Does the Word “Jeep” Mean Anything?

If you or anyone you know has ever owned a Jeep, you've probably heard the expression, "It's a Jeep thing. You wouldn't understand." That cryptic statement is meant to show community spirit among Jeep owners and devotion to a popular brand.

The term "jeep" originally referred to an untested vehicle or an untrained army recruit.
The term "jeep" originally referred to an untested vehicle or an untrained army recruit.

But what most Jeep drivers probably don't know is that if you had said such a thing 100 years ago, you would have been in for some embarrassment.

Long before the sport utility vehicles gained fame and such an ardent following, the word "jeep" was a term used by U.S. Army soldiers to refer to anything unimportant or even ridiculous. During World War I, mechanics used the term "jeep" to identify any untested vehicle. "Jeep" could also refer to a new, uninitiated recruit.

After that, the meaning of "jeep" jumped around quite a bit. It was notably used as the name of a Popeye character ("Eugene the Jeep"), and the term also appeared on the label of an electric logging device and a bomber built by Boeing.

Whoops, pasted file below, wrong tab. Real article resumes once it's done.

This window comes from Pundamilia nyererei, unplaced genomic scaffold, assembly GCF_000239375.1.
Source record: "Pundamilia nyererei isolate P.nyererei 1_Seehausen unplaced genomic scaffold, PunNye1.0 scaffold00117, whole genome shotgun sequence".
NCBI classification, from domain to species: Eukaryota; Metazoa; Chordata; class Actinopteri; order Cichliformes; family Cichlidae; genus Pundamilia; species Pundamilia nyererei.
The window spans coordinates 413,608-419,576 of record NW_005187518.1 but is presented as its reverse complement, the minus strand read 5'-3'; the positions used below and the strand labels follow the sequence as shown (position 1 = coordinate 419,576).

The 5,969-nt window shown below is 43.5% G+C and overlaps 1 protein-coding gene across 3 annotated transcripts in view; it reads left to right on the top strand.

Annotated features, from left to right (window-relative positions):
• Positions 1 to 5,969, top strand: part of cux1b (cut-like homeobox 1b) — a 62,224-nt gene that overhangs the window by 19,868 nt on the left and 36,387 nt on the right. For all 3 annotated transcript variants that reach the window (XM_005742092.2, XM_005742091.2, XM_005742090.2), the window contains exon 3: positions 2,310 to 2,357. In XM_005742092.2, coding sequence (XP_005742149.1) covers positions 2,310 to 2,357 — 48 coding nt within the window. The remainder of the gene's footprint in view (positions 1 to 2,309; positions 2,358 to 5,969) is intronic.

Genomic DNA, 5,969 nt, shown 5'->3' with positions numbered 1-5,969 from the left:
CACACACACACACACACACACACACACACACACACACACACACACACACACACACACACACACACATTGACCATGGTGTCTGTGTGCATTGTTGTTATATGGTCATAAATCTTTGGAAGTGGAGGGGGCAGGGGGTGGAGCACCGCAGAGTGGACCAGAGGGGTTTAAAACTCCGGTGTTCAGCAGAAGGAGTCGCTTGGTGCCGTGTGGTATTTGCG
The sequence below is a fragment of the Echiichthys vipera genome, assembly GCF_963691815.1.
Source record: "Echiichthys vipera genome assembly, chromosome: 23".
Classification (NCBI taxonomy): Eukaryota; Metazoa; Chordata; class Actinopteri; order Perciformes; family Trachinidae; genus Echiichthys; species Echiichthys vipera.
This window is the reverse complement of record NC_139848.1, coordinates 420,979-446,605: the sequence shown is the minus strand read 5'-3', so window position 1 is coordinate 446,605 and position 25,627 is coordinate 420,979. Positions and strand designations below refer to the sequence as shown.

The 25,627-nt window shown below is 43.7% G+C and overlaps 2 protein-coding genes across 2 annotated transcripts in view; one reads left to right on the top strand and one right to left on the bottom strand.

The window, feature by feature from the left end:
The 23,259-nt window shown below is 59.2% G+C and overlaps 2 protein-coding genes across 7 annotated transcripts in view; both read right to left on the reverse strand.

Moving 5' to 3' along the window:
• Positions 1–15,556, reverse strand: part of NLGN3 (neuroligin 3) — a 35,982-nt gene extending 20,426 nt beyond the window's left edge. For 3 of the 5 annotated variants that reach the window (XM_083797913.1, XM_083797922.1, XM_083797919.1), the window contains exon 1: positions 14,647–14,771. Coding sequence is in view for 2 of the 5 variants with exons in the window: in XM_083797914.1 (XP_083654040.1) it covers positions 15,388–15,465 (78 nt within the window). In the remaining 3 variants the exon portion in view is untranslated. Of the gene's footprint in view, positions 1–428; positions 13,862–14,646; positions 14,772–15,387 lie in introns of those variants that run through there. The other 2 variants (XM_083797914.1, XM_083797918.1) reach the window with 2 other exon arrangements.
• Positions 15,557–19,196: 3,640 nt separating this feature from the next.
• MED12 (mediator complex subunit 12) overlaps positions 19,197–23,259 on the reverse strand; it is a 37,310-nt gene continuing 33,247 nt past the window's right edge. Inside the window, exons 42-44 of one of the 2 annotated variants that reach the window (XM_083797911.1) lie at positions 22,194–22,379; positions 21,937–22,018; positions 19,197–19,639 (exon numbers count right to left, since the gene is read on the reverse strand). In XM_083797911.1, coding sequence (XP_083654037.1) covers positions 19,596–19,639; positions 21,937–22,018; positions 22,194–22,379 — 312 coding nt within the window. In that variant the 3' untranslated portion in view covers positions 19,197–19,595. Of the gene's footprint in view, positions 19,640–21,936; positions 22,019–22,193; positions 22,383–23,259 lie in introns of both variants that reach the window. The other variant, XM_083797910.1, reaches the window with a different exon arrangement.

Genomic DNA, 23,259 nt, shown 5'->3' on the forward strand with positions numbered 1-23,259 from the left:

The word "jeep" finally found its permanent definition during World War II, when the Army started producing the much-loved light military 4x4. As of 2020, Jeep remains a popular brand of sport utility vehicles manufactured by Fiat Chrysler, with headquarters in Toledo, Ohio.

Just the Jeep facts:

  • Contrary to popular belief, there is little evidence that the word "jeep" originated as a slurred form of the Army abbreviation GP, for "general purpose."

  • Jeeps got their iconic slotted grills from Ford, beginning with a 13-slot version in the Pilot Model GP-No.1 “Pygmy."

  • The first Jeep to land on Guadalcanal in World War II received a Purple Heart after its windshield was struck by bullets.


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